She further went on to say that the “culture” and “values” that mainstream media engages with are often superficial and she hopes that Joyland will make people question the discomfort they feel about their realities while watching it. “I’m hoping they leave with questions; a lot of them. I’m hoping they look back to their societies and families and identify similar characters and ask themselves do they deserve my love and my empathy? I’m hoping they understand the pain inflicted by a patriarch; subconsciously and otherwise.”
With themes of heartbreak, identity, and gender being tackled in a love story, the question that remains is the title Joyland. The simple answer to that is that the climax of the film is shot in an amusement park in Lahore called Joyland but the symbolic meaning adds all the substance to it. “It’s a character-driven film at its heart. Sure, people actually go to Joyland in the film but every character is on a journey to find their own purpose, their own joy. Some end up finding it while some lose it. That’s the irony of it,” said Farooq.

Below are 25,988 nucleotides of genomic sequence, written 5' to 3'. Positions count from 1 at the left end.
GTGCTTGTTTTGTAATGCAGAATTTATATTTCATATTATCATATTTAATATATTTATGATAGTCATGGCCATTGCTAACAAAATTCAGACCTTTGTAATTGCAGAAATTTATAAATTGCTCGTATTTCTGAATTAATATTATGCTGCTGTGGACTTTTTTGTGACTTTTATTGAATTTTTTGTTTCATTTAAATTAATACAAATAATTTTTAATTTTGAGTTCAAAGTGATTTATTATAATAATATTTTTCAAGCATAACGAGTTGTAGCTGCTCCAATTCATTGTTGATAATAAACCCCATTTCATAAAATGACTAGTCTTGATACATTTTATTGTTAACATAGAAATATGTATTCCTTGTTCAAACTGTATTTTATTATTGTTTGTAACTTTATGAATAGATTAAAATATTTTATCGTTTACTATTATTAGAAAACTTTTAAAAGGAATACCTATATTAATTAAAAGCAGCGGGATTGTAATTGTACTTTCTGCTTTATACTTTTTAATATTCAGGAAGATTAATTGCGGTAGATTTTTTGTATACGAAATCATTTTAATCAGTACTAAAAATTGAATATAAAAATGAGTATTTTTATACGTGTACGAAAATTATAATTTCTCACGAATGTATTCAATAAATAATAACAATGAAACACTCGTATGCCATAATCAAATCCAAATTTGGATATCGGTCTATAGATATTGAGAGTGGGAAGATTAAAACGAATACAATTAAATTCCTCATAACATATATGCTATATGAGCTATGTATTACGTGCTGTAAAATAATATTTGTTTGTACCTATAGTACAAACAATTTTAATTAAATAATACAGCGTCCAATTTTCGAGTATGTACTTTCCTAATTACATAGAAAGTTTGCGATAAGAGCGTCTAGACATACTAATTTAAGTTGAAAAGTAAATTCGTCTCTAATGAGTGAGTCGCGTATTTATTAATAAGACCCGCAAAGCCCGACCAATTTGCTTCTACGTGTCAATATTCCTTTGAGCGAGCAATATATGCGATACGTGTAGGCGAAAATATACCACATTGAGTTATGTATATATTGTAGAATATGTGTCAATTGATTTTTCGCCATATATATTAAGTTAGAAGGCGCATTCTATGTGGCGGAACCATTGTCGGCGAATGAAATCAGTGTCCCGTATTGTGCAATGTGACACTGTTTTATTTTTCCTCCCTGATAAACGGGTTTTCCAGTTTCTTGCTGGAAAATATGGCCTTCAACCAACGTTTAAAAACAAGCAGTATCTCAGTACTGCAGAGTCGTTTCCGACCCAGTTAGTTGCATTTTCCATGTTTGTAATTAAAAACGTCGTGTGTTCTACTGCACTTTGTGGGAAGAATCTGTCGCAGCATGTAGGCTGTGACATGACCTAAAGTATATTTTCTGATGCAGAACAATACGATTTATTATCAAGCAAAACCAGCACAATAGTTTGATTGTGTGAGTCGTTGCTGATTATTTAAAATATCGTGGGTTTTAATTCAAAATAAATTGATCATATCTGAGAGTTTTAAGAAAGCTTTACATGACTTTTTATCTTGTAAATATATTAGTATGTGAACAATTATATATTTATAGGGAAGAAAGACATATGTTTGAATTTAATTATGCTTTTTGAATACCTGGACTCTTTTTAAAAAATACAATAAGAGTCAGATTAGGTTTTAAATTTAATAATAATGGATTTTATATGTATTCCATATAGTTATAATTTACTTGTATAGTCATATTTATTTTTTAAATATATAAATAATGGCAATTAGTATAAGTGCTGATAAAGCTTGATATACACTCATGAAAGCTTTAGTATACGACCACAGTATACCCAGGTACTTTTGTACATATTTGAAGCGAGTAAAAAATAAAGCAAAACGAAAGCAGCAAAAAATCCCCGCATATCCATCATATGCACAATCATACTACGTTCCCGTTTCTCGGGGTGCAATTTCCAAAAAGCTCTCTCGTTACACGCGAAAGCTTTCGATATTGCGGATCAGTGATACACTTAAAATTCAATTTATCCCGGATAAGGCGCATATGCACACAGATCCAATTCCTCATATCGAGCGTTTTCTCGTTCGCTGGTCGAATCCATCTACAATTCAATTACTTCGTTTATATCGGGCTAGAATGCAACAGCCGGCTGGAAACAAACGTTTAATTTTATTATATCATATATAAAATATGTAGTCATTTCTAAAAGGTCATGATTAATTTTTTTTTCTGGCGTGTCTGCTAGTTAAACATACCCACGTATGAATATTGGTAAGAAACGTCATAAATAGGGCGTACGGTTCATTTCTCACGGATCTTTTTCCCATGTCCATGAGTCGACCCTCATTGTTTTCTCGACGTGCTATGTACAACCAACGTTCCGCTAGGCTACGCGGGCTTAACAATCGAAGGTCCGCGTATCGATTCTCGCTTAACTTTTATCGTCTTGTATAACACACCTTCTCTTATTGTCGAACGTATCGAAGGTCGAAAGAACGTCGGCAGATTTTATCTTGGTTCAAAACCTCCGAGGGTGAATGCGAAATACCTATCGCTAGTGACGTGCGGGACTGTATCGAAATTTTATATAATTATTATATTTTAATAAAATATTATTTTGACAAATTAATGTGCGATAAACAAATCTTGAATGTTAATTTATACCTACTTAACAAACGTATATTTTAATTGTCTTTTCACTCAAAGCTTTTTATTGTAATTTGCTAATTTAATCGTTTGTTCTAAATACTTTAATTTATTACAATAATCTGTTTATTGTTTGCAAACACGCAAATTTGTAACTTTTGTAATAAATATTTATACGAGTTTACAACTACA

Moving on to their favourite moments on set, the top memory for both of them was a quiet scene which made the actors realise they missed working with acting forces that understand the zone you’re in, that then absorb it and catch up with the other while motivating the scene towards a level above expectations. Their praises for each other draw a picture of this melancholic chemistry to look forward to on screen.
Other than that, it was the last day of shooting for Farooq and learning to dance for a not-so-balletic Junejo. “Mumtaz works at a salon and all my salon scenes were at the end. So this is my last day of the shoot and I'm miserable that this is going to end. Most of my other scenes in the film, through some stroke of luck, always worked out without many takes. When I showed up on my last day, I told everyone, ‘guys I hope all things go wrong because I want to extend this day as long as possible.’ and I jinxed it. I was having a ball but everyone else was annoyed. Safe to say, those 14 takes I enjoyed thoroughly,” recalled Farooq.
Meanwhile, Junejo, who claims to not have a bone in his body when it comes to dancing, said it was complete chaos while learning an erotic, sensual kind of dance. “A good portion of the film takes place in a theatre and I had to learn how to dance. We had a lovely choreographer, Gulshan, he’s so hilarious, his warmth made the whole thing fun. He was so patient, and trust me when I say, a fair bit of effort went into this and you’ll have to see to tell me how I did.”